Experts have observed pachyderms' behavior and concluded that they rank among the smartest in the animal kingdom.
And it seems that the old adage that elephants never forget may be particularly true in the case of matriarchs, who lead the herd and encode what's necessary for survival, such as food location and family identification. The dominant females build up a social memory as they get older, enabling them to recognize "friendly" faces. The older she is, the more effective she is. Her death is tragic for the group, and poachers usually target her, as she possesses the largest tusks in the herd of females.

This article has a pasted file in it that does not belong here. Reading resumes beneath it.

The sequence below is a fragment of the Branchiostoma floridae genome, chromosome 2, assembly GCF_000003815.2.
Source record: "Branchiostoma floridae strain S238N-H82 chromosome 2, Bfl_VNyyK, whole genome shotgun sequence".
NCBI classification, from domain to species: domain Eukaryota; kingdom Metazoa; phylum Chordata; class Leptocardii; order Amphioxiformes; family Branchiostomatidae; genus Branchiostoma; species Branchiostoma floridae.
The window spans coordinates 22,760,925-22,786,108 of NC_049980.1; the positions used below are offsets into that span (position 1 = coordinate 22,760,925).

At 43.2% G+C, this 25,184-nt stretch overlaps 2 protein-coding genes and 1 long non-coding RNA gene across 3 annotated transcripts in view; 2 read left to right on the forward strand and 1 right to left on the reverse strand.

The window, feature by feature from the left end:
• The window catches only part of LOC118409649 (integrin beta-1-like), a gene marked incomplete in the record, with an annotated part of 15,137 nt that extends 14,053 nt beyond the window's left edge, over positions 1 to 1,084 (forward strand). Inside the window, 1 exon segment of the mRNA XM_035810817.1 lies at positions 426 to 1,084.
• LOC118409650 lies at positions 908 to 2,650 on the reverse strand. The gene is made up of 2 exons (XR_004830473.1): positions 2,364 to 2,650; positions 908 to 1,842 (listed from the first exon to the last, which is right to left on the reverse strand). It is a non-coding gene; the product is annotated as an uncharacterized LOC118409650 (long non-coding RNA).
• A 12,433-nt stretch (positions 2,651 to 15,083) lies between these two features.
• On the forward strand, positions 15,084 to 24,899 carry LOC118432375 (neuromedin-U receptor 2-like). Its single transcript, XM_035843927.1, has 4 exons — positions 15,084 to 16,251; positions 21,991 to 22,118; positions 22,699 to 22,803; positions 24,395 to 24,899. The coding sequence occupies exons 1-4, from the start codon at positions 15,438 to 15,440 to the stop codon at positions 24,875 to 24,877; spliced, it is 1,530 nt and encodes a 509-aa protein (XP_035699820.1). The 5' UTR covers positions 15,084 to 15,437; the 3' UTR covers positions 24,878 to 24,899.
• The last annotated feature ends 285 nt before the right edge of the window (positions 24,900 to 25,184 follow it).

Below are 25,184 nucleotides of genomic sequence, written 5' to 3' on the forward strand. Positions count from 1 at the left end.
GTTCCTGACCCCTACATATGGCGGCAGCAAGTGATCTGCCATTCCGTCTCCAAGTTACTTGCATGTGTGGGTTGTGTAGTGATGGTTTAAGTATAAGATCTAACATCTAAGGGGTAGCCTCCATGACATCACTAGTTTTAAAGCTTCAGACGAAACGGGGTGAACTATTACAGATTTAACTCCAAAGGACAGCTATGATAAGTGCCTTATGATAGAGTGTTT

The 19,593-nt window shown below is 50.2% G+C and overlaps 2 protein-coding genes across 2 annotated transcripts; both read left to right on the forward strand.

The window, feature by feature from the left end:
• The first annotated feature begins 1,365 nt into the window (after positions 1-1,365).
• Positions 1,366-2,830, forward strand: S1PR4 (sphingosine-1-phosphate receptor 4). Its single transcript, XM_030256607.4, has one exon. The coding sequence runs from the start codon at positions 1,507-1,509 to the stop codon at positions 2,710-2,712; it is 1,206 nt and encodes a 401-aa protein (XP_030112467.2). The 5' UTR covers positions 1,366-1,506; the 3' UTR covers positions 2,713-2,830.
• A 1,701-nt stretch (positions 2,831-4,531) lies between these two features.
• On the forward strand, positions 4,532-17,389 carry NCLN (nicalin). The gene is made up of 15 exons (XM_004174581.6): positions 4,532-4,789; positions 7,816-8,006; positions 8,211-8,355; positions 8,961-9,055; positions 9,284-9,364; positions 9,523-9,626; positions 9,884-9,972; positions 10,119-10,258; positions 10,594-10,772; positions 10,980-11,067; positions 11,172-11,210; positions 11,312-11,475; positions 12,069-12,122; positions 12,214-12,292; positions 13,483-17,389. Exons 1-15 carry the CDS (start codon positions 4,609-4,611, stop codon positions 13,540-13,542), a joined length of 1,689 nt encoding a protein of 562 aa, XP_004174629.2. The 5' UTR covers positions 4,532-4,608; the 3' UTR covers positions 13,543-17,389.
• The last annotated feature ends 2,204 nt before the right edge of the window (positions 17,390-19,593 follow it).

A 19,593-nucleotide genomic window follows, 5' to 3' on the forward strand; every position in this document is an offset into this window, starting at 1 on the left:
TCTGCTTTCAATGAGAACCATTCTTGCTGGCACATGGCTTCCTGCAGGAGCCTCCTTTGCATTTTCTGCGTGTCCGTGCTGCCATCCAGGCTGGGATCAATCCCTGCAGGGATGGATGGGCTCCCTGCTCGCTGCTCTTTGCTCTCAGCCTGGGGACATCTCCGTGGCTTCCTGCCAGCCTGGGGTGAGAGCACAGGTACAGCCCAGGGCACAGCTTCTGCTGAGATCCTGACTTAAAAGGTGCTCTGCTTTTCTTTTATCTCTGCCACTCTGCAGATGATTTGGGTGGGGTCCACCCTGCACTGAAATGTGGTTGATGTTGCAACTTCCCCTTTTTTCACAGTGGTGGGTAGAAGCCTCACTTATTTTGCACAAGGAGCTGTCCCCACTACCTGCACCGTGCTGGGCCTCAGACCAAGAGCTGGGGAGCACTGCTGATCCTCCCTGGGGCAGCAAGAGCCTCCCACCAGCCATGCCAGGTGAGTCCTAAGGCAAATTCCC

Elephants also travel in packs and when the group gets too big, the eldest daughter breaks off to start her own contingent, yet she never forgets her roots. One researcher witnessed a mother and daughter elephant recognizing each other after 23 years of separation.
(Good, huh? But forget about this one: Elephants eat 160 to 350 pounds (72 to 158 kilograms) of food each day!!!)